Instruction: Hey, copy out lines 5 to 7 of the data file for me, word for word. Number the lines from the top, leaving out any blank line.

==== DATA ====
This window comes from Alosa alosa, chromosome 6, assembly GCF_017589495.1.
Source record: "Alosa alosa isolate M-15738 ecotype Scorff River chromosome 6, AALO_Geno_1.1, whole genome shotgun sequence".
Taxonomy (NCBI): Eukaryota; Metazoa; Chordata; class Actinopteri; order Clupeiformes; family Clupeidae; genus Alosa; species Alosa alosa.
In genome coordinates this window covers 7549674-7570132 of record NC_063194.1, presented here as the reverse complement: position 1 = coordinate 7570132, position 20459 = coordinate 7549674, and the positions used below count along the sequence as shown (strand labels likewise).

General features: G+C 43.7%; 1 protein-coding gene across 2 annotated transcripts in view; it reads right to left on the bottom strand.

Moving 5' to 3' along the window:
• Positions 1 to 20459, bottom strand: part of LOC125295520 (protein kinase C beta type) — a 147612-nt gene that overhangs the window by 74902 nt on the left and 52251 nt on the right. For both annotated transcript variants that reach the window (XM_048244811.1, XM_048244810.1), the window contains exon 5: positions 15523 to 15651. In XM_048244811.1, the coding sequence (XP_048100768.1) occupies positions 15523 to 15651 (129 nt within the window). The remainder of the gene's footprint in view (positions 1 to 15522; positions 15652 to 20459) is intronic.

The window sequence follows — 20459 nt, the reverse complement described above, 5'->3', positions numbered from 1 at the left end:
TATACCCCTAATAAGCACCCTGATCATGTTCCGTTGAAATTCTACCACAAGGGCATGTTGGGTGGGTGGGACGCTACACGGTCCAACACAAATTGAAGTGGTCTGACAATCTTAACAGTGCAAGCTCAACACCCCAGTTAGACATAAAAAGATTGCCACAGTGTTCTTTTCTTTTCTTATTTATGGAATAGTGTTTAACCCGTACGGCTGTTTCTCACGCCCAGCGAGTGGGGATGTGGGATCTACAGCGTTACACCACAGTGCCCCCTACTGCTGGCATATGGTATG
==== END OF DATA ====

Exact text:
General features: G+C 43.7%; 1 protein-coding gene across 2 annotated transcripts in view; it reads right to left on the bottom strand.

Moving 5' to 3' along the window:
• Positions 1 to 20459, bottom strand: part of LOC125295520 (protein kinase C beta type) — a 147612-nt gene that overhangs the window by 74902 nt on the left and 52251 nt on the right. For both annotated transcript variants that reach the window (XM_048244811.1, XM_048244810.1), the window contains exon 5: positions 15523 to 15651. In XM_048244811.1, the coding sequence (XP_048100768.1) occupies positions 15523 to 15651 (129 nt within the window). The remainder of the gene's footprint in view (positions 1 to 15522; positions 15652 to 20459) is intronic.